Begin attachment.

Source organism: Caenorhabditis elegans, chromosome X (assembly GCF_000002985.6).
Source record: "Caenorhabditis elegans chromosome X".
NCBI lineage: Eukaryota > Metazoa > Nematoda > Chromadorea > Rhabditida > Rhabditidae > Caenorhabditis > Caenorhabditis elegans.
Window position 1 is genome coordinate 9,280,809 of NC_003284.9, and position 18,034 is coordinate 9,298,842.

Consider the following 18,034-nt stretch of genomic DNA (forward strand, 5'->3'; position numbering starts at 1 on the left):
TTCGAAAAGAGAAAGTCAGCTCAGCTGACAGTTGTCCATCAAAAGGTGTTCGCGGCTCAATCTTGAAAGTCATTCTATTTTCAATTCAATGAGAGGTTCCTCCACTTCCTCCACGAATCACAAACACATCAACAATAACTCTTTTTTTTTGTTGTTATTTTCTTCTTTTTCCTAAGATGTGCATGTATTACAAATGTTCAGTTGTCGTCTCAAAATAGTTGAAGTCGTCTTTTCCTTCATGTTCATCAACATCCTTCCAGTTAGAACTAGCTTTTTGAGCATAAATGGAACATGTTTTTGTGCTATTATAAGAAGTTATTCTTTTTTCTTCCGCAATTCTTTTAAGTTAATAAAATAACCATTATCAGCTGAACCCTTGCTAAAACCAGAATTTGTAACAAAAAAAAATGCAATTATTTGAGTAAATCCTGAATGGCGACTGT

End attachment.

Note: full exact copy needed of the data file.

Source organism: Caenorhabditis elegans, chromosome X (assembly GCF_000002985.6).
Source record: "Caenorhabditis elegans chromosome X".
NCBI lineage: Eukaryota > Metazoa > Nematoda > Chromadorea > Rhabditida > Rhabditidae > Caenorhabditis > Caenorhabditis elegans.
Window position 1 is genome coordinate 9,280,809 of NC_003284.9, and position 18,034 is coordinate 9,298,842.

Consider the following 18,034-nt stretch of genomic DNA (forward strand, 5'->3'; position numbering starts at 1 on the left):
TTCGAAAAGAGAAAGTCAGCTCAGCTGACAGTTGTCCATCAAAAGGTGTTCGCGGCTCAATCTTGAAAGTCATTCTATTTTCAATTCAATGAGAGGTTCCTCCACTTCCTCCACGAATCACAAACACATCAACAATAACTCTTTTTTTTTGTTGTTATTTTCTTCTTTTTCCTAAGATGTGCATGTATTACAAATGTTCAGTTGTCGTCTCAAAATAGTTGAAGTCGTCTTTTCCTTCATGTTCATCAACATCCTTCCAGTTAGAACTAGCTTTTTGAGCATAAATGGAACATGTTTTTGTGCTATTATAAGAAGTTATTCTTTTTTCTTCCGCAATTCTTTTAAGTTAATAAAATAACCATTATCAGCTGAACCCTTGCTAAAACCAGAATTTGTAACAAAAAAAAATGCAATTATTTGAGTAAATCCTGAATGGCGACTGT